Key-bottle creekIn this gritty, realistic wilderness adventure, thirteen-year-old Cort is caught in a battle against a Gulf Coast hurricane. Cort’s father is a local expert on hunting and swamp lore in lower Alabama who has been teaching his son everything he knows. But when a deadly Category 3 storm makes landfall, Cort must unexpectedly put his all skills-and bravery-to the test. One catastrophe seems to lead to another, leaving Cort and two neighbor girls to face the storm as best they can. Amid miles of storm-thrashed wetlands filled with dangerous, desperate wild animals, it’s up to Cort to win-or lose-the fight for their lives.

Cort’s parents are separated and his father continually goes to his mother to convince her to come back. On one of these occasions, a hurricane hits and leaves Cort to try to save their houseboat and keep the neighbours safe.

Cort is no stranger to the landscape around their home. His father leads tours on both land and water throughout the area and Cort accompanies him often. When the storm hits,  Cort finds himself swept away along with the neighbours’ girls. They find themselves in a secluded area with hogs, snakes, spiders, alligators and bears who are fleeing the floods. The three try to find safety, but they are outnumbered and  Cort must find help.

The story is very fast paced with constant action. A fun and on the edge-of-your-seat read for Middle Grade/Teen readers. The book also tackles the tough subject of divorce and dealing with emergencies. The writing is well done and really puts you in the southern U.S. Alabama state of mind. I recommend this one for those that enjoy reading stories with family issues or survival stories involving animals and nature. I enjoyed it and think you will to.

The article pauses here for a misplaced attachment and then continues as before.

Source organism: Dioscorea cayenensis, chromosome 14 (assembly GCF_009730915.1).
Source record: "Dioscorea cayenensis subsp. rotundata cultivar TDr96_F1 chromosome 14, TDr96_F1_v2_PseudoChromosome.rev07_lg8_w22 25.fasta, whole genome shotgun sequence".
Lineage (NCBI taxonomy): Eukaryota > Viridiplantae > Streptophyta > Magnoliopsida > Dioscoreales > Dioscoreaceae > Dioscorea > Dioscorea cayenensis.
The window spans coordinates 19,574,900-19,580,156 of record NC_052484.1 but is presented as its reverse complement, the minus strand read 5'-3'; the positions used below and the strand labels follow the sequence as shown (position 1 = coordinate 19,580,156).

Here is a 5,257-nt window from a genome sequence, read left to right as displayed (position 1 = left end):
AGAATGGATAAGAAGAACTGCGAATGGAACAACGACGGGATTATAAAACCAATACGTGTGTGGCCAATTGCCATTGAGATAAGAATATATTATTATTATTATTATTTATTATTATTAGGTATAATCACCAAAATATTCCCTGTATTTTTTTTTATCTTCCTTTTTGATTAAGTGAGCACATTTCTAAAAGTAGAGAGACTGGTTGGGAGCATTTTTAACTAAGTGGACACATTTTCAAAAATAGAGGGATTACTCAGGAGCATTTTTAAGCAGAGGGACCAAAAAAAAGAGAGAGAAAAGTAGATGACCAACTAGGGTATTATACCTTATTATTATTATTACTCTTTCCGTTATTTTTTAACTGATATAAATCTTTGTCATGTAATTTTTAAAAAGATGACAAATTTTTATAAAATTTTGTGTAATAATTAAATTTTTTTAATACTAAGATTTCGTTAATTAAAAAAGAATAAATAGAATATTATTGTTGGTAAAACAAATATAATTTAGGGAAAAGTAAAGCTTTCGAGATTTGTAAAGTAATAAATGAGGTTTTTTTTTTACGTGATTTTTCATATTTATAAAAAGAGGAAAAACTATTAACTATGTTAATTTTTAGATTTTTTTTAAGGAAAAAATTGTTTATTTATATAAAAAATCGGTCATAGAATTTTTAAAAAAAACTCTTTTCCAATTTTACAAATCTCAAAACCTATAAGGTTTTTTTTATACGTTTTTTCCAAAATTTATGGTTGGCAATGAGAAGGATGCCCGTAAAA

I read this book with the help of and I’m so glad I took the chance.

mccarthy-You Were HereThe Goodreads blurb reads…

“On the anniversary of her daredevil brother’s death, Jaycee attempts to break into Jake’s favourite hideout—the petrifying ruins of an insane asylum. Joined by four classmates, each with their own brand of dysfunction, Jaycee discovers a map detailing her brother’s exploration and the unfinished dares he left behind.

As a tribute to Jake, Jaycee vows to complete the dares, no matter how terrifying or dangerous. What she doesn’t bargain on is her eccentric band of friends who challenge her to do the unthinkable: reveal the parts of herself that she buried with her brother.”

This is a book with really dark themes and though the topic is heavy, Cori executes her ideas in a respectful, heart wrenching manner. I loved the combination between using graphic novel, graffiti art, and traditional book formats, depending on which character is narrating at the time. Each voice screaming to be heard and each making you care about their plight.

You’ll find yourself cheering from the sidelines as the story arc rises to its pinnacle, and I promise there’s a roller coaster to make it through to the end.

Well worth the time and money for anyone who thought John Green’s books were a little too tear-inducing, but still want to step outside their comfort zones.

Hardcover, 400 pages

Expected publication: March 1st 2016 by Sourcebooks Fire

ISBN 1492617040 (ISBN13: 9781492617044)